The Dog Trainer
Dear Heavenly Holy,
If you are what they say you are, then receive this thanks be, this all praise for the glory of dog who is given unto me, a social dreg caught up behind bars, who is now become savior for this unwanted and doomed Canis lupus familiaris, left in a kill-shelter for his incorrigibility, next on the list for the little red shot. Ah, Great Surpriser, did you know that the doomed are the most fun to save? I confess that I grow to like being a god of dog, how my training it to be acceptable for a home that’s not bars and guns makes of my heart a house for strange, warm and living things, melts rusted hinges, pries windows open and lets something in that I don’t recognize. I see it in the eyes of ye dog who will go away soon, but oh thou Great Thing, the house stays open. The light does not hurt.
God Answers the Dog Trainer in 4 Voices
Letter received and duly noted. You are twisting in the tangled bedsheets
of the law and thus the need for dog. Dismantle capital and you erase
the entire premise of crime.
Most sincerely, etc.
Dude. Dial it down.
Glad you’ve got the dogs man
but work on your chi.
Shake it out baby.
Find yourself a doobie.
Time’s a spec in that nutso blue lab
I’ve got you all in.
Dogs were easy. Getting you
out of there, not so.
The stone of your living
will not right now roll away.
Thou cup of light, thou butterfly and pause
thou stumbler, thou seedling, thou mine.
Thou ignorant, thou sweet, you see not
how the breath of you greens the universe
expands it like air in the cages of your lungs
your words strung across the sky like Mardi Gras
O god of dog, O god of god, O very god of very god
to your open and light filled house
amid steel and lockstep and lockjaw
and all that locks you in
I offer thee dogs and the rest of my world
for as long as you stay in it.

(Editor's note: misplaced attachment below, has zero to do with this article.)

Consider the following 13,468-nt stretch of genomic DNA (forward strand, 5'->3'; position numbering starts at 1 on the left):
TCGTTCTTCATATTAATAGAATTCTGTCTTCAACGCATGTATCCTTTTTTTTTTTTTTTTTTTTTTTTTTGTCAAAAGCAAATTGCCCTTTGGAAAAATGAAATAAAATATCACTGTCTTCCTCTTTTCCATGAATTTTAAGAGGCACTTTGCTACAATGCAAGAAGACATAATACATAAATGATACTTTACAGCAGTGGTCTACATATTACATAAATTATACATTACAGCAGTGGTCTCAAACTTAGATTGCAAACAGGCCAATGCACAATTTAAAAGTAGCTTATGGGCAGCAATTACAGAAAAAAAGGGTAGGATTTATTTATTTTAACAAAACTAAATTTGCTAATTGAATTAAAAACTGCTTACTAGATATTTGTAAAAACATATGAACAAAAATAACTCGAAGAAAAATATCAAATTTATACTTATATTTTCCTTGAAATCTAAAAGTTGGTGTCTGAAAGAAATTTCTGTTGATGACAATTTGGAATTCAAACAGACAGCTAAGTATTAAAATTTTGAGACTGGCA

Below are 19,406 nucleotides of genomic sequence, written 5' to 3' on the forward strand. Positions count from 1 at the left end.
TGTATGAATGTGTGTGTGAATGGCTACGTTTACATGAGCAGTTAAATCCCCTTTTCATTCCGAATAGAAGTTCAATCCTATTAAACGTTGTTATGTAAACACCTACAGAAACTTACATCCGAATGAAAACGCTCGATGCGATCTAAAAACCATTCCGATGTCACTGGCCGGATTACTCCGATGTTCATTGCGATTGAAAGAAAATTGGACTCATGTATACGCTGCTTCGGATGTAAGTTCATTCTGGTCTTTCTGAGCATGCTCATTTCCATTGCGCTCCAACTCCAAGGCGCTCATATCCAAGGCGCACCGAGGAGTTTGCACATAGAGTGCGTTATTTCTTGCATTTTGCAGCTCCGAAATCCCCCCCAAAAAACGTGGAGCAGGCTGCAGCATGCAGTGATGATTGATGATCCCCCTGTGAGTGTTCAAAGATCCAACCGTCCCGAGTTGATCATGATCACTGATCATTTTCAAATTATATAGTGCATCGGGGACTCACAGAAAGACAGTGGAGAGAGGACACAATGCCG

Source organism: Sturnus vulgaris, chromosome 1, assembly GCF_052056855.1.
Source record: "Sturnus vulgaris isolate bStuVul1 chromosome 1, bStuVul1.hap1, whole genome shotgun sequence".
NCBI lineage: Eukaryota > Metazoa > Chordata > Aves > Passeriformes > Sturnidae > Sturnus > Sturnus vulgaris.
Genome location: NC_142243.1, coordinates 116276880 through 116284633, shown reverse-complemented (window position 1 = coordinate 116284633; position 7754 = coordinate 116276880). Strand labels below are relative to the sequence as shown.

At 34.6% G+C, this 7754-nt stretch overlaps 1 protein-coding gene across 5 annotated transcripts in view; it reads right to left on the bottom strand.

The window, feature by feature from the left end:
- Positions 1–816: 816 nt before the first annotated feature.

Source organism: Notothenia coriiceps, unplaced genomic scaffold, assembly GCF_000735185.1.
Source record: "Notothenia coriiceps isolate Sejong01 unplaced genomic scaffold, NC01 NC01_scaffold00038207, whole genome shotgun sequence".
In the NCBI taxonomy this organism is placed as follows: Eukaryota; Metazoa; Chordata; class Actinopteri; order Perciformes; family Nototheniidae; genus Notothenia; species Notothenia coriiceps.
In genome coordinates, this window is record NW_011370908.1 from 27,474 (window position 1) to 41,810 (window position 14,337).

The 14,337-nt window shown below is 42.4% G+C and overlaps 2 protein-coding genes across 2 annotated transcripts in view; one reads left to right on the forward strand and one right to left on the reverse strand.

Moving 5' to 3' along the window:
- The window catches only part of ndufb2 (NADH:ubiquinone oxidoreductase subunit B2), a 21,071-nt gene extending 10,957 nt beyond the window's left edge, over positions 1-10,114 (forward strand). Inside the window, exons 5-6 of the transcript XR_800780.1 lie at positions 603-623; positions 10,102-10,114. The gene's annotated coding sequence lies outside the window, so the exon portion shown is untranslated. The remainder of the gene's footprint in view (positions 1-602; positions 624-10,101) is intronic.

Helio Gomes Prison, Rio de Janiero
This lipstick’s just my pretty-up. The camisole’s all mine. I’ve got a shard of mirror glass, but still my makeup smears and pigeons shit right through the roof, what’s left of it, and so the rain. That’s why this filthy plastic’s strung up everywhere. Try sleeping on a birdshit slab one rainy hell hot night. I know my clothes look tawdry, trash. My skirts are torn, I’m out of shape. I once was Queen of Carnaval–I could have kept up ten years more –I’m in this cage for twenty-one. I brought home cash and scars, some food, but now who’s caring for my son? When ten straight men jump down on me from 6‑foot walls, they think it’s fun to fuck the fancy queer. The guards are scarce but still I dance each time one passes by. A marchinha. I’m alive! Hear that? I’m still alive.
Ann Folwell Stanford’s poetry, academic essays and books have been published widely. Poetry has appeared in the Michigan Quarterly Review, Southern Poetry Review, Slipstream, JAMA, Artemis, Blue Mesa Review, the Comstock Review and others. Her work has been nominated for a Pushcart and she was a writer-in-residence at the Everglades National Park in 2017. She was one of 100 Chicago poets to collaborate on a book-length pantoum, published as “American Gun.” She is a Vincent DePaul professor emerita from DePaul University.